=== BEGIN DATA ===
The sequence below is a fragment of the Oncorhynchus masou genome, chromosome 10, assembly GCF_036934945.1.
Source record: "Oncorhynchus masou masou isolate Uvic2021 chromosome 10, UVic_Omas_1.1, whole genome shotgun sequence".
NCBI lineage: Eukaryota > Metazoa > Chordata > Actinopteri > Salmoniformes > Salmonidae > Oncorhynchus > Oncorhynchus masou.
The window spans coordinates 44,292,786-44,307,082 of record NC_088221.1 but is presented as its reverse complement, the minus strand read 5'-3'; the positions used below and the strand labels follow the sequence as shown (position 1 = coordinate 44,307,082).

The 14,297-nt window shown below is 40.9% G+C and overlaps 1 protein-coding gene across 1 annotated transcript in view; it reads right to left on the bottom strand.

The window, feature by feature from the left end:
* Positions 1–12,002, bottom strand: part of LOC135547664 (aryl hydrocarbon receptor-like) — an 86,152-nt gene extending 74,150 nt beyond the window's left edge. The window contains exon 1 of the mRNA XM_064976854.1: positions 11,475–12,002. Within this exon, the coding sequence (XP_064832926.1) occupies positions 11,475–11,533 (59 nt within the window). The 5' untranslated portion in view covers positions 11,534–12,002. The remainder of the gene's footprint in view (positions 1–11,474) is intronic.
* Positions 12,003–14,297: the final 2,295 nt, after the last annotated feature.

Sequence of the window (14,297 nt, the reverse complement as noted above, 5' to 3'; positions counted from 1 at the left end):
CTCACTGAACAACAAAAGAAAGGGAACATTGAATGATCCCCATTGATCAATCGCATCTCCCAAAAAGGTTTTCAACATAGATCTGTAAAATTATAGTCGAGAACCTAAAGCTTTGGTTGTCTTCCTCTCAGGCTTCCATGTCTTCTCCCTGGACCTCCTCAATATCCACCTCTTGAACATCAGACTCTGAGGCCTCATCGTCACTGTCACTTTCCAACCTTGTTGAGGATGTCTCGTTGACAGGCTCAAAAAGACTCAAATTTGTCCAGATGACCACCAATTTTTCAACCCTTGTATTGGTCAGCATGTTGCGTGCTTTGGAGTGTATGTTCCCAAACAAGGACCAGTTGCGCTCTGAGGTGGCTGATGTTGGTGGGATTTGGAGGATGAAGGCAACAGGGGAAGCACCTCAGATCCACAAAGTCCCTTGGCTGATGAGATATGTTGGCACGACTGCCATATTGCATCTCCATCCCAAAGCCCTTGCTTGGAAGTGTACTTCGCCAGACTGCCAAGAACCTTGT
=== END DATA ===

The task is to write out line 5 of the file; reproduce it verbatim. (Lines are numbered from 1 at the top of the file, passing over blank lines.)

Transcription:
The 14,297-nt window shown below is 40.9% G+C and overlaps 1 protein-coding gene across 1 annotated transcript in view; it reads right to left on the bottom strand.